by Shane Lueck
With all of the time, money, and energy companies put into training every year (a whopping $70.65 billion by U.S. companies in 2016 alone), very few companies make the effort to circle back and make sure their training programs are accomplishing their goals.
The Association for Talent Development reported 95 percent of training was enjoyed by participants, but only 37 percent of training resulted in participants learning the material, only 13 percent reached a level where participants applied what they learned, and a mere 3 percent of training reached a level where the organization felt an impact.
So why that drop off? If a training program’s success is gauged by behavior change and whether learners apply their knowledge, why are we satisfied when they "like the training" but aren't taking anything away? Working from the end-goal of application and retention backward, it's easy to discover common training design pitfalls we fall into.
10 Reasons Why Training Fails
1. Missing business objectives. How do you measure the success of any program, learning or not, within your company? Chances are, it’s linked to some larger, over-arching business objective. Social media activity links to conversation rates, and overhead costs are related to profitability. Now think, what business objectives are driving your training initiatives? Some training, like new-hire orientation, might be hard to tie to a business objective other than getting new employees up and running, but by and large you should be able to find connections between company goals and training initiatives.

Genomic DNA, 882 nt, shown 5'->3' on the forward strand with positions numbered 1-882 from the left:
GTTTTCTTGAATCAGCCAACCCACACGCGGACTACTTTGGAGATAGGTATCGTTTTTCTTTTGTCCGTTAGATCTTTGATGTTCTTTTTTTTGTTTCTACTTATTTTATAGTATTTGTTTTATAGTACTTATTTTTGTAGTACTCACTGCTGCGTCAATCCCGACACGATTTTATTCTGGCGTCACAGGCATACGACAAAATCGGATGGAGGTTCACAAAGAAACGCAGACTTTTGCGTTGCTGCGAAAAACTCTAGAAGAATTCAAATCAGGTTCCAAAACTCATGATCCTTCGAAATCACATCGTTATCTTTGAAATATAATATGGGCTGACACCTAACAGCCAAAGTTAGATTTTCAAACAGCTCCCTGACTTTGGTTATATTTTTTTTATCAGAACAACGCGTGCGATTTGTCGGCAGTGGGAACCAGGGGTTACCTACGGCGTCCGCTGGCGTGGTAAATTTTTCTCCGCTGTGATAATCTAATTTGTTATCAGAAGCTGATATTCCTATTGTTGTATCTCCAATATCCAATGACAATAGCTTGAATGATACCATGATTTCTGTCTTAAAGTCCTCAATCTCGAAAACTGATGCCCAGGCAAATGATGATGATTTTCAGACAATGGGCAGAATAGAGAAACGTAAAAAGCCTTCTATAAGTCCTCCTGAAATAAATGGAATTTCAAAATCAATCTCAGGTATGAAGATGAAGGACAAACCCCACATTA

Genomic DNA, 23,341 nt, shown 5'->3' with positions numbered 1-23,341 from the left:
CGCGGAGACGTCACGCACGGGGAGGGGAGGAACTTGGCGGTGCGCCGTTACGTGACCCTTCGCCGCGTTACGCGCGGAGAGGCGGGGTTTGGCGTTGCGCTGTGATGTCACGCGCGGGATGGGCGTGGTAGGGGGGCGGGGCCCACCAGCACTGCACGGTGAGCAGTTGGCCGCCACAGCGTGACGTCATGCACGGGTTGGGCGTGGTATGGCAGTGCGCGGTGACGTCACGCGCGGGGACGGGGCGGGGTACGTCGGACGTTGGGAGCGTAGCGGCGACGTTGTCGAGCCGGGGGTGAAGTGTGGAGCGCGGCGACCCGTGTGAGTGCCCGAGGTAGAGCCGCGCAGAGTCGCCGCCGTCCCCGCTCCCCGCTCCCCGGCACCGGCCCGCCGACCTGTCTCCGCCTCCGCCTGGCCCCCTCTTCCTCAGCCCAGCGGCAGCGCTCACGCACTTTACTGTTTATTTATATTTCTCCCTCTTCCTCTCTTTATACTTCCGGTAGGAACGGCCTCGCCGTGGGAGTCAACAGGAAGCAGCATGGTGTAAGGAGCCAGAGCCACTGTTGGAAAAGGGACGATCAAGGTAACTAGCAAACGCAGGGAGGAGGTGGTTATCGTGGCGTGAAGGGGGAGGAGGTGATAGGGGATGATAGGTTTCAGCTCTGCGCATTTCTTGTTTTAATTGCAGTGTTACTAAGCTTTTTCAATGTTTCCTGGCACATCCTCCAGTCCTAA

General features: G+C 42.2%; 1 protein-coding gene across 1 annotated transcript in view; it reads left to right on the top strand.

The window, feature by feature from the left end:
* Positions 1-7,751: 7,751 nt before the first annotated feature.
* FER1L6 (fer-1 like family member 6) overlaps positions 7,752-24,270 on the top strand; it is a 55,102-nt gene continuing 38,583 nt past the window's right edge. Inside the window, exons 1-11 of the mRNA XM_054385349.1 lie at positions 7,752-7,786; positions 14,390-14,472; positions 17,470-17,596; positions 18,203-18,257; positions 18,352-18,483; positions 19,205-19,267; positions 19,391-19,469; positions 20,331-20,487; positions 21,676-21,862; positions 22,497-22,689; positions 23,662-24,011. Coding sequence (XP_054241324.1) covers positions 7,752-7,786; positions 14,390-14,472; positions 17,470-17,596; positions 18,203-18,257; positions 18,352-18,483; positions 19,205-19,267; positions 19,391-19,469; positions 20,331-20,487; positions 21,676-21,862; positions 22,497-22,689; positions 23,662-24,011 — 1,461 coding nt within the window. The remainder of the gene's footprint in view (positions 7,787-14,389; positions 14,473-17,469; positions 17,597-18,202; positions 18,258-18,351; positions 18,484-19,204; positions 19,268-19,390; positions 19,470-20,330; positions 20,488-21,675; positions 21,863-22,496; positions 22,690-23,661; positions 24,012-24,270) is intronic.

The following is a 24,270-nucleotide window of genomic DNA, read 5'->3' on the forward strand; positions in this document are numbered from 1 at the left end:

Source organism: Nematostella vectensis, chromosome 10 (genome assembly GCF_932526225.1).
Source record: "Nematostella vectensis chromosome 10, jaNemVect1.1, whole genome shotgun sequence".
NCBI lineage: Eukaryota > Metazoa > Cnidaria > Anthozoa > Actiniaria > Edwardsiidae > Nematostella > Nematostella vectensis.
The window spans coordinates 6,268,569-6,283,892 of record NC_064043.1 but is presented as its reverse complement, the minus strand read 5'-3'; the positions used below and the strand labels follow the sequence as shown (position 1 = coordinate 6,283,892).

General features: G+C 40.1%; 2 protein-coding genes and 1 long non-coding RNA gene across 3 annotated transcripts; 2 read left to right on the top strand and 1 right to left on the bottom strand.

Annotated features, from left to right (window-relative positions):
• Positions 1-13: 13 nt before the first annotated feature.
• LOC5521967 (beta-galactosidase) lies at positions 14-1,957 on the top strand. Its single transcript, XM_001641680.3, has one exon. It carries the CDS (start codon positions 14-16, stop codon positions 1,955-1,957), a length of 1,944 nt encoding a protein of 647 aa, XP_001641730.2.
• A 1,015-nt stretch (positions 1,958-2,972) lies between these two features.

2. Lack of direct management support. Employees aren’t likely to institute behavioral change if they think management has a laissez faire attitude about it. Managerial influence is cited by Gallup as a key factor in employee buy-in and engagement; direct supervisors are the best role models for employees. Ahead of training launch, you might consider developing training to specifically address management’s role in the initiative, or hold a more relaxed in-person meeting to have those discussions.
3. Lack of executive involvement. Executive involvement is critical for access to resources and funding, but also plays a role in employee engagement and success. Facebook’s Engage Coaching Program, for example, provides one-on-one sessions with executive coaches to give employees a sense of ownership in their career development. If your senior staff can’t realistically devote that much time, follow the lead of other companies who’ve created videos of executives describing why they value the training initiative. The fact is, employees notice active involvement and support from senior staff.
4. Misunderstanding training needs. Sending employees to training that is not immediately applicable to their job (if it’s relevant at all) is one of the top reasons training fails. Don’t skip over the ever-crucial training needs analysis.